When a congregation experiences shrinking attendance I wonder and worry about them. Some I have observed lose members and barely “hang on” as a result of clergy abuse that remains unhealed, even after the abuser departs, even many years after the abuser departs. I understand that situation because it parallels the trouble that individual persons experience who have been abused and do not receive recovery help. You, too, may know of women or men, perhaps in their fifties, who have just discovered that they were sexually abused as children but have suppressed it so much that they are not even aware of it. They require excellent counseling to help them towards recovery. There are congregations that parallel that, in my humble opinion.
Other congregations appear to lose sight of their reason for existence within the community. By not meeting the needs of the community there appears little reason for those seeking a church home to join them. A wise priest we had in a congregation many years ago pushed the questions upon us until we provide accurate answers, “What makes us different from any community club in this local area?” and, “How would this community be changed if we were to close?” At first we were hard pressed to present a viable argument and that was quite disturbing.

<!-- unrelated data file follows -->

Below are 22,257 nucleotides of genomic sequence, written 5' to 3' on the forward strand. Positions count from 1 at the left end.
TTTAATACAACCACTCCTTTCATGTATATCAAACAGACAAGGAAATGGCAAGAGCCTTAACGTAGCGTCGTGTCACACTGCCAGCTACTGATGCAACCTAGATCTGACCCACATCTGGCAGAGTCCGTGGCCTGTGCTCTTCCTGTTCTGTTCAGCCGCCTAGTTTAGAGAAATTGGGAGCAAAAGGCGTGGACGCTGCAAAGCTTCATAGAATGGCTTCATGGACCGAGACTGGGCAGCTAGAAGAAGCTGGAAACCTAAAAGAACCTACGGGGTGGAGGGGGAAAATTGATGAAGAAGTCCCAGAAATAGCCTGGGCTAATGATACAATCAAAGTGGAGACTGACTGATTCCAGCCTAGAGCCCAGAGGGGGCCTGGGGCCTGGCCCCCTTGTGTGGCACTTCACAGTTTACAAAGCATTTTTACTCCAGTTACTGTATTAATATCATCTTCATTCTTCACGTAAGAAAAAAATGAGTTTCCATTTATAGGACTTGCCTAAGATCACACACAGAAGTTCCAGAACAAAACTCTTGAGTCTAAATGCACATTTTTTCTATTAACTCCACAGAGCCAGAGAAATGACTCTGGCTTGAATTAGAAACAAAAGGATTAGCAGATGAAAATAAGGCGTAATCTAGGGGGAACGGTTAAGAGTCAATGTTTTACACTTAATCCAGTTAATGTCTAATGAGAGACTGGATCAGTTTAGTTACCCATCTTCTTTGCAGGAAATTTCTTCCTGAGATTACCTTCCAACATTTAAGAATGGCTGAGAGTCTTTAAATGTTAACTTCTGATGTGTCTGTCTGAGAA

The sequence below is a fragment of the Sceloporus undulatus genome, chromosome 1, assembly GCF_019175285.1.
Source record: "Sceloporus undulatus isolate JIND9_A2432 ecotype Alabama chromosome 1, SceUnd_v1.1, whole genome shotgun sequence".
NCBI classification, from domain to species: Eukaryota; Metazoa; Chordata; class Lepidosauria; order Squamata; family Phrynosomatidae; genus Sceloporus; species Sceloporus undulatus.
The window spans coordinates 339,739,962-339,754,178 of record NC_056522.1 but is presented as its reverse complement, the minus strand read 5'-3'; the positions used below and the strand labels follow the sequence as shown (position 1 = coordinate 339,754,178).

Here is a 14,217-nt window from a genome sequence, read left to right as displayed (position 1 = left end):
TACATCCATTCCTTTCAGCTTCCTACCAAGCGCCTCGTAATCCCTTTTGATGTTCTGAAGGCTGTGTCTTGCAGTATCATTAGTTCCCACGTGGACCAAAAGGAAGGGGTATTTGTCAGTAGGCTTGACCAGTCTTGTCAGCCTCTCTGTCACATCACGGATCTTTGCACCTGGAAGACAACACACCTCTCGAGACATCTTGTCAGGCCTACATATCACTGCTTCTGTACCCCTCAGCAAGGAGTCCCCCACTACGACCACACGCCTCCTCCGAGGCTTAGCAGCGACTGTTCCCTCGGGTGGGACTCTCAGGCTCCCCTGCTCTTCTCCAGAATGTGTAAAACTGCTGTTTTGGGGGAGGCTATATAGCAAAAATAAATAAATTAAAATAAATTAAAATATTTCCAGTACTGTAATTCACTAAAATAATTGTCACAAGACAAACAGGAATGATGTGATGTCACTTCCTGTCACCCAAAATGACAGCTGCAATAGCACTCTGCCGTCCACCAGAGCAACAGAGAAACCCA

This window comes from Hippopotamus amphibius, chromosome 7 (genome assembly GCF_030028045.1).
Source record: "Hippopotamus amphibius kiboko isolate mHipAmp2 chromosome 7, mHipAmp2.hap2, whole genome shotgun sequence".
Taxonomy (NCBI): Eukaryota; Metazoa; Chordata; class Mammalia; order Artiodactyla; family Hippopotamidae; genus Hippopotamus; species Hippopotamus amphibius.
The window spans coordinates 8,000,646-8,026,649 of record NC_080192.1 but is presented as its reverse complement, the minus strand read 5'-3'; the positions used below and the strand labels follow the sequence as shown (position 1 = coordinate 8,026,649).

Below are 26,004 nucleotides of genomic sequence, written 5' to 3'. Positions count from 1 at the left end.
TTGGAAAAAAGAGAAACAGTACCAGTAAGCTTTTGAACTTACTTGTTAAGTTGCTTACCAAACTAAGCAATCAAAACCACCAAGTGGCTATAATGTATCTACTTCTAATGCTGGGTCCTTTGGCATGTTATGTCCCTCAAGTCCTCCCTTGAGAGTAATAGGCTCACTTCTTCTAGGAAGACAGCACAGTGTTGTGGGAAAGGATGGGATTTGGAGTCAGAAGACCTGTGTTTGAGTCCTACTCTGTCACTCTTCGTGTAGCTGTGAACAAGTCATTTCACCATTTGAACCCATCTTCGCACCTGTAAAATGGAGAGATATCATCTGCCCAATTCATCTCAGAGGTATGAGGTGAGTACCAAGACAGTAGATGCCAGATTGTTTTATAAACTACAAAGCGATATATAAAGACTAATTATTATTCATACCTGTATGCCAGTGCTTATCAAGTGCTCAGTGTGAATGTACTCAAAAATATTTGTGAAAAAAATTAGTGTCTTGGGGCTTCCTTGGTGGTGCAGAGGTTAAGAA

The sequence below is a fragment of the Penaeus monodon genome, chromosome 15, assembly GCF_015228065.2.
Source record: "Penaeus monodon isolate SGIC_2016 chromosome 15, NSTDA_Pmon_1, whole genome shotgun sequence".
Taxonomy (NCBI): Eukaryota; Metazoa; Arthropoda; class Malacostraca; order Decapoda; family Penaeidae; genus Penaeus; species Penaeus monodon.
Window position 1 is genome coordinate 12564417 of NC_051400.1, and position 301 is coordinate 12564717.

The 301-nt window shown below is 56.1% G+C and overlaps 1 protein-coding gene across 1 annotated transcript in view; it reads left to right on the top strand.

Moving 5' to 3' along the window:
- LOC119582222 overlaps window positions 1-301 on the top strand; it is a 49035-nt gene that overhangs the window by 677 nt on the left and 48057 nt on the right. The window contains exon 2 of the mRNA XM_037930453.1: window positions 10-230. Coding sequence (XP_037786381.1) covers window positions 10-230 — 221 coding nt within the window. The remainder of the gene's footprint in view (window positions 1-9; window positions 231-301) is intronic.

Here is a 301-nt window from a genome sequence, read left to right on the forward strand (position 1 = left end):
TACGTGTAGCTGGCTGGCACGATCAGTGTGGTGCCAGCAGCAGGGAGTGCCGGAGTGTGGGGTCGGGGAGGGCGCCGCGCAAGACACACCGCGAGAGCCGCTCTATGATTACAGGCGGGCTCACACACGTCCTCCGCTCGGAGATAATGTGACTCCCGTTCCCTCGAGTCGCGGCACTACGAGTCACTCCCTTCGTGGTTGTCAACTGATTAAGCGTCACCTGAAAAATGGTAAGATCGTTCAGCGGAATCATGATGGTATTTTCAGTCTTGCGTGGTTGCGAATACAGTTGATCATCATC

There is a congregation located near our bricks and mortar store in Seattle that shows one path to vibrant spiritual life. The pastor of Phinney Ridge Lutheran Church, Paul Hoffman, has written a book that has just been published that details the simple yet profound change in direction in his congregation over the past 15 years. They have developed a (very) successful yearlong process of faith mentoring that has become the center of the congregation’s ministry.
Hoffman’s book, Faith Forming Faith, is an easy, yet compelling read. I recommend it.